Descriptive characteristics will be abstracted from published studies and tabled. Factors to be abstracted will include, but may not be limited to, PICOTS categories (population, intervention, comparator, outcomes, timing, setting.) We will highlight features that can be important for developing an evidence map and identifying research gaps. These may include study design, patient population, hospital characteristics, hand hygiene policies and similar concurrent infection control procedures, pathogen type, infection site, type of cleaning or monitoring modality, focus and scope of outcome measure, and analytical technique used to evaluate outcomes. KI interviews will help refine which data points should be abstracted, and how they might be organized.
Grey literature sources will be searched to identify clinical practice guidelines, white papers or position statements, regulatory or safety profiles of interventions, reports of adverse events, descriptions and evaluations of emerging disinfection technologies and monitoring strategies, and influential perspectives on real-world facilitators and barriers to implementation. These sources will be examined to find evidence on recently emerging approaches to cleaning and monitoring, and inform theory on questions that have not been frequently or robustly addressed in the published literature.
KI interviews will be documented during each call by a designated member of the project team. Notes will be reviewed and discussed by the investigators to evaluate how KI input confirms or varies from published evidence. KI discussions will also provide insight on emerging disinfection and monitoring strategies, evidence gaps, and human and system factors that impact implementation.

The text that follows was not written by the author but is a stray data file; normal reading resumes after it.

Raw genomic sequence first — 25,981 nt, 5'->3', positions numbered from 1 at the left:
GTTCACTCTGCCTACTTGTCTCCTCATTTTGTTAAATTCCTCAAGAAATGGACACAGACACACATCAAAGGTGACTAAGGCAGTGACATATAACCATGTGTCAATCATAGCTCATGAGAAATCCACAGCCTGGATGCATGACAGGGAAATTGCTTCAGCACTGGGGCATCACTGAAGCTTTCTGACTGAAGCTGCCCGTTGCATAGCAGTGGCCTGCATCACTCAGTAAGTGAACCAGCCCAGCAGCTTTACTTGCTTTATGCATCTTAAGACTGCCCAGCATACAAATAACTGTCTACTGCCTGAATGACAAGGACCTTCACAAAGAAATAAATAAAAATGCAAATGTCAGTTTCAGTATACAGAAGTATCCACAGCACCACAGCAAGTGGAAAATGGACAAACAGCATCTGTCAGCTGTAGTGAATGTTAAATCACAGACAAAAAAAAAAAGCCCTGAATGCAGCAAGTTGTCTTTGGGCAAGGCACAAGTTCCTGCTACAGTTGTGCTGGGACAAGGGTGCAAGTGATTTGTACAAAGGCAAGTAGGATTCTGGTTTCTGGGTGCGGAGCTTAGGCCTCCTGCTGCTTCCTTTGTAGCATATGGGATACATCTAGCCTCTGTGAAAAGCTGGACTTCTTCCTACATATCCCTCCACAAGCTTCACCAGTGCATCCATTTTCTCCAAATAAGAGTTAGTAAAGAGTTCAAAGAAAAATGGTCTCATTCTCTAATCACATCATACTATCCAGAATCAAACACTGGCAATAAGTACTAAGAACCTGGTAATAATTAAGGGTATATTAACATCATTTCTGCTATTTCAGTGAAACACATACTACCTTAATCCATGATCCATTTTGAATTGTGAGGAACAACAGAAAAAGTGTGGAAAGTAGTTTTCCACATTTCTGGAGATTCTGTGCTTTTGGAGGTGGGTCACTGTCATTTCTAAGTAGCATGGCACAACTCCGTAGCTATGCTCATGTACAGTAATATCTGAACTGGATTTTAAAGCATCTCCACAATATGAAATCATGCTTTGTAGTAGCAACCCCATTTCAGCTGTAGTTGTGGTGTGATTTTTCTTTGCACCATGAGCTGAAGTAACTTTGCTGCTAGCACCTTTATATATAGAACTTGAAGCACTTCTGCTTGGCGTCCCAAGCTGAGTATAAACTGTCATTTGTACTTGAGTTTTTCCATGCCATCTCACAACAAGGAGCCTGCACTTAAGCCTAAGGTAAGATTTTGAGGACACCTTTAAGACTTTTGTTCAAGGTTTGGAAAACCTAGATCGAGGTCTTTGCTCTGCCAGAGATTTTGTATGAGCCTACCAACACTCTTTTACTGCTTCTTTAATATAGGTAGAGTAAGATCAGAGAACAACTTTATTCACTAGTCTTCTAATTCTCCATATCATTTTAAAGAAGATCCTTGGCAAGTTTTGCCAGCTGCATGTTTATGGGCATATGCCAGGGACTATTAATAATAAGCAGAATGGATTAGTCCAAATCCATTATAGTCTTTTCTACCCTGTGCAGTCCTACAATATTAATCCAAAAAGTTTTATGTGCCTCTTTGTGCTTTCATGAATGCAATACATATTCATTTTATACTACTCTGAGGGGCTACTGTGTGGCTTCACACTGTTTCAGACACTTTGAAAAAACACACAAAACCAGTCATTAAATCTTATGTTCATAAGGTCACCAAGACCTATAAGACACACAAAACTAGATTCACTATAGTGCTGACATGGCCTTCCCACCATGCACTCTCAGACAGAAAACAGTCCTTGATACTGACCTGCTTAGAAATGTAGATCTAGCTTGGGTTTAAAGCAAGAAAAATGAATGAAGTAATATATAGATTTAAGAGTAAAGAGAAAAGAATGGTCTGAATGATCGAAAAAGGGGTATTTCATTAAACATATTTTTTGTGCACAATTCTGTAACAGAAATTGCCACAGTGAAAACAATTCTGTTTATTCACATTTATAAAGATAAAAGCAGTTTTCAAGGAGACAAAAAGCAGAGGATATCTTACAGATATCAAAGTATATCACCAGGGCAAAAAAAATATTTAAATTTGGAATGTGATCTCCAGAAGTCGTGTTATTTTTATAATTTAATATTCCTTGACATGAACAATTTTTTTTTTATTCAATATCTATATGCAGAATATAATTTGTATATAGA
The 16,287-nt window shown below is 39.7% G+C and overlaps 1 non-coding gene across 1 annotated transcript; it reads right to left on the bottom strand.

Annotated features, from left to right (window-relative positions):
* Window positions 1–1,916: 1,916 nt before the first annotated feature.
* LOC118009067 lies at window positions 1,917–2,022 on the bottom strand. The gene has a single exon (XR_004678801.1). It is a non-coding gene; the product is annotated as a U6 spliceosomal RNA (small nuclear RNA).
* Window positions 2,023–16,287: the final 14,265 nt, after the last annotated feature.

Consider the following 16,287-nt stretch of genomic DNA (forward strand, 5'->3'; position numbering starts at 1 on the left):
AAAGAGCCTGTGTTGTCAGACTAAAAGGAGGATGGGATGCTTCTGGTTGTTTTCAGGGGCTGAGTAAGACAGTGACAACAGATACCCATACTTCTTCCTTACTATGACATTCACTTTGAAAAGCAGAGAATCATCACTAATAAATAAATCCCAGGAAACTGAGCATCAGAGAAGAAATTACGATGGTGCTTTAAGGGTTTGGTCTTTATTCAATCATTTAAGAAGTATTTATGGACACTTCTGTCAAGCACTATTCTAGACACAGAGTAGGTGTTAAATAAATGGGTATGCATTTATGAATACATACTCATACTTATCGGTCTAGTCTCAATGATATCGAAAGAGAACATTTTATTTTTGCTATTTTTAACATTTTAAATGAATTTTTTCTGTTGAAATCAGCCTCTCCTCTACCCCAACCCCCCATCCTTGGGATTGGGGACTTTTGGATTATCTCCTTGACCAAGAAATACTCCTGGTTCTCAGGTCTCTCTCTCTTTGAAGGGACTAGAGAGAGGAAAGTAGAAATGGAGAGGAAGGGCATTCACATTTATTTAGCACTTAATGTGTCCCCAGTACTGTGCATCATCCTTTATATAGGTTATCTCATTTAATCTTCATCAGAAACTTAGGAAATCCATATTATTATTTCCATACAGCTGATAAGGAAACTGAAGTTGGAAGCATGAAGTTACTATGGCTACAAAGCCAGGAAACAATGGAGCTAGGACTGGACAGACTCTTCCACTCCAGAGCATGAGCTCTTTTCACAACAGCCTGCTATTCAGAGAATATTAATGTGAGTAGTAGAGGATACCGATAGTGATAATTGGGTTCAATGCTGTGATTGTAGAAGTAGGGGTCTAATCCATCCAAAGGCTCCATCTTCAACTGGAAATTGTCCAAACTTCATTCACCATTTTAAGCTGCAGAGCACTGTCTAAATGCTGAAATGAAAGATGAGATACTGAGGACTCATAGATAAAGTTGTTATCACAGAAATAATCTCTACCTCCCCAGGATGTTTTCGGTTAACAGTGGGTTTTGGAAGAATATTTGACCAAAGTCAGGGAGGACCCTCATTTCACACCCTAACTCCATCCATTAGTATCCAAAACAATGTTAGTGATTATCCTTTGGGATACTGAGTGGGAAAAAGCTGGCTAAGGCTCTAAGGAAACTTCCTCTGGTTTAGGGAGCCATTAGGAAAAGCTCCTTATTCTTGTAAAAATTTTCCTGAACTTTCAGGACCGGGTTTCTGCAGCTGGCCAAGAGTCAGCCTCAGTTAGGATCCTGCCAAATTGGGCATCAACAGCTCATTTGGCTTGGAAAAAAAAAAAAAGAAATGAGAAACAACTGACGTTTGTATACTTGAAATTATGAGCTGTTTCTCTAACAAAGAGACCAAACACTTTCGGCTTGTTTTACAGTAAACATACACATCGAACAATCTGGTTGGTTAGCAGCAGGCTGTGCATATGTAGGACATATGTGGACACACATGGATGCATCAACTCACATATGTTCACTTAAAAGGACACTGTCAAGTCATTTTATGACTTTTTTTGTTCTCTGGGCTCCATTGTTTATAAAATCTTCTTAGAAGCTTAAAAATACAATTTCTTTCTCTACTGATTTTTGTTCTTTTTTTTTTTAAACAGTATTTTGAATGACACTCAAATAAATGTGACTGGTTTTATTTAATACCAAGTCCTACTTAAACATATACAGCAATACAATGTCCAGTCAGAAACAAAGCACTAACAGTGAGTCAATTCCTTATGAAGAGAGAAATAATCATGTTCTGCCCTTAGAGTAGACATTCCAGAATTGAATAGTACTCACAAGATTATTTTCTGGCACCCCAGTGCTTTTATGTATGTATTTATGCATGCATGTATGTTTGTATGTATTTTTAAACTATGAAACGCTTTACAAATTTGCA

B. Data Presentation
Data will be organized into an evidence map that chronicles the scope and depth of existing research on cleaning, disinfection, and monitoring processes, while highlighting important gaps in the evidence base. Characteristics and outcomes abstracted from published studies and grey literature will be presented in evidence tables, and also summarized and combined into larger categories to populate the evidence map. Significant perspectives and insights gathered from the KIs will be summarized narratively. KI feedback will inform our approach to constructing an evidence map, and their input will also be important for confirming and prioritizing opportunities for further research.
- ECRI Institute. Copper surfaces in the intensive care unit for preventing hospital-acquired infections. Plymouth Meeting (PA): ECRI Institute; 2013 Apr. 9 p. (Health Technology Forecast).
- Salgado CD, Sepkowitz KA, John JF, et al. Copper surfaces reduce the rate of healthcare-acquired infections in the intensive care unit. Infect Control Hosp Epidemiol. 2013 May;34(5):479-86. PMID: 23571364
- Jinadatha C, Quezada R, Huber TW, et al. Evaluation of a pulsed-xenon ultraviolet room disinfection device for impact on contamination levels of methicillin-resistant Staphylococcus aureus. BMC Infect Dis. 2014;14(1):187. Also available: http://dx.doi.org/10.1186/1471-2334-14-187. PMID: 24708734
- Qureshi Z, Yassin MH. Role of ultraviolet (UV) disinfection in infection control and environmental cleaning. Infect Disord Drug Targets. 2013 Jun;13(3):191-5. PMID: 23961739
- ECRI Institute. Ultraviolet light environmental disinfection systems. Plymouth Meeting (PA): ECRI Institute; 2012 Feb 16. 7 p. (Hotline Response).
- Passaretti CL, Otter JA, Reich NG, et al. An evaluation of environmental decontamination with hydrogen peroxide vapor for reducing the risk of patient acquisition of multidrug-resistant organisms. Clin Infect Dis. 2013 Jan;56(1):27-35. Also available: http://dx.doi.org/10.1093/cid/cis839. PMID: 23042972
- Manian FA, Griesnauer S, Bryant A. Implementation of hospital-wide enhanced terminal cleaning of targeted patient rooms and its impact on endemic Clostridium difficile infection rates. Am J Infect Control. 2013 Jun 1;41(6):537-42. Also available: http://dx.doi.org/10.1016/j.ajic.2012.06.014.